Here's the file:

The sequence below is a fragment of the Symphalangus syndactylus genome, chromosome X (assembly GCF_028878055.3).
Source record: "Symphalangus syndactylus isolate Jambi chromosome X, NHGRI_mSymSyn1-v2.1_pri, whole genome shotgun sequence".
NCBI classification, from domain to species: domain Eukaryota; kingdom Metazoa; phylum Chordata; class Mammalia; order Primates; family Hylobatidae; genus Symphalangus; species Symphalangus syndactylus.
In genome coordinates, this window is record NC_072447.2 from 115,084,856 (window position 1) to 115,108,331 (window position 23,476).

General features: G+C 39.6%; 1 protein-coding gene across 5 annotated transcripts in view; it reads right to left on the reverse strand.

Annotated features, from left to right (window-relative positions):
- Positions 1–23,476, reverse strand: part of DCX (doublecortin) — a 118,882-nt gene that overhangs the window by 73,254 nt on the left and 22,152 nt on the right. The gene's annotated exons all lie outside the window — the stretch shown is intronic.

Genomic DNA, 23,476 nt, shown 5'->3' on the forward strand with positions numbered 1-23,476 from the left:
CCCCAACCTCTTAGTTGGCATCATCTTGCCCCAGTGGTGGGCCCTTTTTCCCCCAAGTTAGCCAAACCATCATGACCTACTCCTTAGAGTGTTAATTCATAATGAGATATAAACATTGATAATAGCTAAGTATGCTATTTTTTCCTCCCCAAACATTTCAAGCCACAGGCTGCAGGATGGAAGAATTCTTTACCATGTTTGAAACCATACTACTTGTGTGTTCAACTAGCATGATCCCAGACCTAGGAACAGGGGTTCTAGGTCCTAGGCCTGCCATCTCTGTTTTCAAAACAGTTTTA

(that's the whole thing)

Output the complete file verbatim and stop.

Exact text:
The sequence below is a fragment of the Symphalangus syndactylus genome, chromosome X (assembly GCF_028878055.3).
Source record: "Symphalangus syndactylus isolate Jambi chromosome X, NHGRI_mSymSyn1-v2.1_pri, whole genome shotgun sequence".
NCBI classification, from domain to species: domain Eukaryota; kingdom Metazoa; phylum Chordata; class Mammalia; order Primates; family Hylobatidae; genus Symphalangus; species Symphalangus syndactylus.
In genome coordinates, this window is record NC_072447.2 from 115,084,856 (window position 1) to 115,108,331 (window position 23,476).

General features: G+C 39.6%; 1 protein-coding gene across 5 annotated transcripts in view; it reads right to left on the reverse strand.

Annotated features, from left to right (window-relative positions):
- Positions 1–23,476, reverse strand: part of DCX (doublecortin) — a 118,882-nt gene that overhangs the window by 73,254 nt on the left and 22,152 nt on the right. The gene's annotated exons all lie outside the window — the stretch shown is intronic.

Genomic DNA, 23,476 nt, shown 5'->3' on the forward strand with positions numbered 1-23,476 from the left:
CCCCAACCTCTTAGTTGGCATCATCTTGCCCCAGTGGTGGGCCCTTTTTCCCCCAAGTTAGCCAAACCATCATGACCTACTCCTTAGAGTGTTAATTCATAATGAGATATAAACATTGATAATAGCTAAGTATGCTATTTTTTCCTCCCCAAACATTTCAAGCCACAGGCTGCAGGATGGAAGAATTCTTTACCATGTTTGAAACCATACTACTTGTGTGTTCAACTAGCATGATCCCAGACCTAGGAACAGGGGTTCTAGGTCCTAGGCCTGCCATCTCTGTTTTCAAAACAGTTTTA